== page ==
AMD ATI Radeon HD 4770 Review
- Review Price: £78.12
The £200-£250 price range for graphics cards has been really exciting as of late with both the ATI HD 4890 and the nVidia GTX 275 providing oodles of performance for a great price. However, there’s no denying it, £200+ is still a huge amount to spend on a graphics card – especially when you can get an entire games console for that sort of money. So, if you only occasionally use your PC for gaming, have a small monitor, or just generally are a bit strapped for cash, the price ceiling is more like £100. In which case a prime candidate for your money should be this new card from ATI.
The HD4770 is built around the RV740 GPU, which is the world’s first graphics chip to be built on a 40nm process, whereas most other cards from both ATI and nVidia currently use a 55nm process. This smaller manufacturing process makes for smaller transistors, meaning more can be fit into the same size piece of silicon. In the case of the RV740 it has 826million in a piece of silicon only 143mm^2. In contrast, the RV770 (as used by the HD4870 and HD 4850) uses the 55nm process and contains 965million transistors. The resultant slab of silicon is 267mm^2 – quite some difference, I’m sure you’d agree.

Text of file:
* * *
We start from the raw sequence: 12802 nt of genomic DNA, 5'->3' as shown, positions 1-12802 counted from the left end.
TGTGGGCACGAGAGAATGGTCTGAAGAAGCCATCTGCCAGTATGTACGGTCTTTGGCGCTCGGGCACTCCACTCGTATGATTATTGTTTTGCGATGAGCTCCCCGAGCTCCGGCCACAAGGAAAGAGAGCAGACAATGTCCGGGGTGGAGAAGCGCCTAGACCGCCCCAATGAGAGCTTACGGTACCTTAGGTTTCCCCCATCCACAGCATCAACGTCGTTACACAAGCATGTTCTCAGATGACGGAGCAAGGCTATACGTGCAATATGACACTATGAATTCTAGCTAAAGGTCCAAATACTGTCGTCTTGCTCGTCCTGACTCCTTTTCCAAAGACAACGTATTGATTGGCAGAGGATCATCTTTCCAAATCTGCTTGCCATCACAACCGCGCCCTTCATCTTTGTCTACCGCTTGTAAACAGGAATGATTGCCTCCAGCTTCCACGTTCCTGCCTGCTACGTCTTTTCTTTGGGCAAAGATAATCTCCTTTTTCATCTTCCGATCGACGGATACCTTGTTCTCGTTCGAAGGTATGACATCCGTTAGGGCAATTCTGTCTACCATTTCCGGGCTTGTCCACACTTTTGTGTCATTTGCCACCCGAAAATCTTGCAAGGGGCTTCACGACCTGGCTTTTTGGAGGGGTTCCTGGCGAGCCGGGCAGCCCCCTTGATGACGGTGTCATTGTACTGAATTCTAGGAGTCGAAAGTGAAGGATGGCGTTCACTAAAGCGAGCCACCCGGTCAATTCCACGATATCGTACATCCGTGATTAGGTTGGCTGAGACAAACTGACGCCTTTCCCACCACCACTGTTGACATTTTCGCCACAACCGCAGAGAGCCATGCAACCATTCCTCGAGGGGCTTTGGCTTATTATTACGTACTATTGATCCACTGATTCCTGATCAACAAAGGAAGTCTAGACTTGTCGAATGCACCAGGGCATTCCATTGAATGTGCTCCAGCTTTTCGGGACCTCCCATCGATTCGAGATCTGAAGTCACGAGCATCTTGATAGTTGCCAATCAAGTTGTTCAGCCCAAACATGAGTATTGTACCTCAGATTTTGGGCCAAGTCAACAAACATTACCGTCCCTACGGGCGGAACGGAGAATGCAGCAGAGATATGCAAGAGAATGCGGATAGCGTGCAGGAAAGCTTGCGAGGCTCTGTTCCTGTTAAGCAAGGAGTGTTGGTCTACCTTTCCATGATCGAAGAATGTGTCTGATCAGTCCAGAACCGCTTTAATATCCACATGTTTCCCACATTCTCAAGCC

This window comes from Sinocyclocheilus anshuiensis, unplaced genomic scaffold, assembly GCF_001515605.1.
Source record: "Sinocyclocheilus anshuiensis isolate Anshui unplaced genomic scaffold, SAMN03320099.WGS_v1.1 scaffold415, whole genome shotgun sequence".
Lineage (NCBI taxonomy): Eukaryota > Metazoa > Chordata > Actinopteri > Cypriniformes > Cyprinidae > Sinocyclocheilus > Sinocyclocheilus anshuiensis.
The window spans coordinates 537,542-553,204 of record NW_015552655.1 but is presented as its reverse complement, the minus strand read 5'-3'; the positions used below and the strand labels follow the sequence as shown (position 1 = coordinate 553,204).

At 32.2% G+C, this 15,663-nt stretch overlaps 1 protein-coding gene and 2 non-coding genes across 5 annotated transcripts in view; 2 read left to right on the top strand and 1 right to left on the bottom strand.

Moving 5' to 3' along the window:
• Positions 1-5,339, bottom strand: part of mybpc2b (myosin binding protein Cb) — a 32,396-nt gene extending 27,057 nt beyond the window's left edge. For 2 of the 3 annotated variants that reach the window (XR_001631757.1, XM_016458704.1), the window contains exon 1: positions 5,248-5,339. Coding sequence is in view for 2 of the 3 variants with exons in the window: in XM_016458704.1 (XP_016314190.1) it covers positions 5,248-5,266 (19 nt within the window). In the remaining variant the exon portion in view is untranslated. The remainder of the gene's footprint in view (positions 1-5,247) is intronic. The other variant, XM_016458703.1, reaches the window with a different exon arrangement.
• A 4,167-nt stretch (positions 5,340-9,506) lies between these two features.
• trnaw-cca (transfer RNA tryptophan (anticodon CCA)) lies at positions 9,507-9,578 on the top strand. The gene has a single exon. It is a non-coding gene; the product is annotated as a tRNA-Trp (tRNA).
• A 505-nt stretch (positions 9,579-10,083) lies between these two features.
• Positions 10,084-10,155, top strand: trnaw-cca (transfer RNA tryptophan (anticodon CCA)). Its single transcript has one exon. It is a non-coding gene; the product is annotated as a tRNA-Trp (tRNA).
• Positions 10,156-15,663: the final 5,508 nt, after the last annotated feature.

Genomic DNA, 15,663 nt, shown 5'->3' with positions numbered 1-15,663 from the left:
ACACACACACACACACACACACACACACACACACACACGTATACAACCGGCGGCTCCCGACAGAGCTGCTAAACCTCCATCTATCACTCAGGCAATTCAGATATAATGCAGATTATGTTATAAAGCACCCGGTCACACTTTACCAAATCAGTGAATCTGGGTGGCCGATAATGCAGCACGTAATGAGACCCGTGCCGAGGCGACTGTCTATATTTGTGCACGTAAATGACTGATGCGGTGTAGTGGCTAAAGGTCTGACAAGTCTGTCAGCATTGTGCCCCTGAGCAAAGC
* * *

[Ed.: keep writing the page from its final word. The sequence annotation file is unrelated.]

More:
In terms of features, the HD4770 is based on the same architecture as the HD48x0 series, but with tweaks here and there to the amount it has of each constituent part. Namely, there are 128 five-way superscalar shader units that make for a total of 640 stream processors (twice that of the HD46x0 series and somewhat less than the 800 of the HD48x00 series) and 32 texture units. Accompanying these are 8 ROPs that use a 128-bit interface to talk to 512MB super fast GDDR5 memory. So, essentially, the HD4770, has nabbed a little bit from both the HD48x0 series and HD46x0 series and ATI has both priced and named the part accordingly – an observation that sounds obvious but, in the world of computer-part naming conventions, is something of a rarity.
Considering the basic architecture of the HD4770 is stuff we’ve covered before, we’ll keep our discussion of the technicalities to a minimum (check out our in-depth study of the 4xx0 series architecture if you’d like to learn more) and actually let our test results do the talking with regards performance.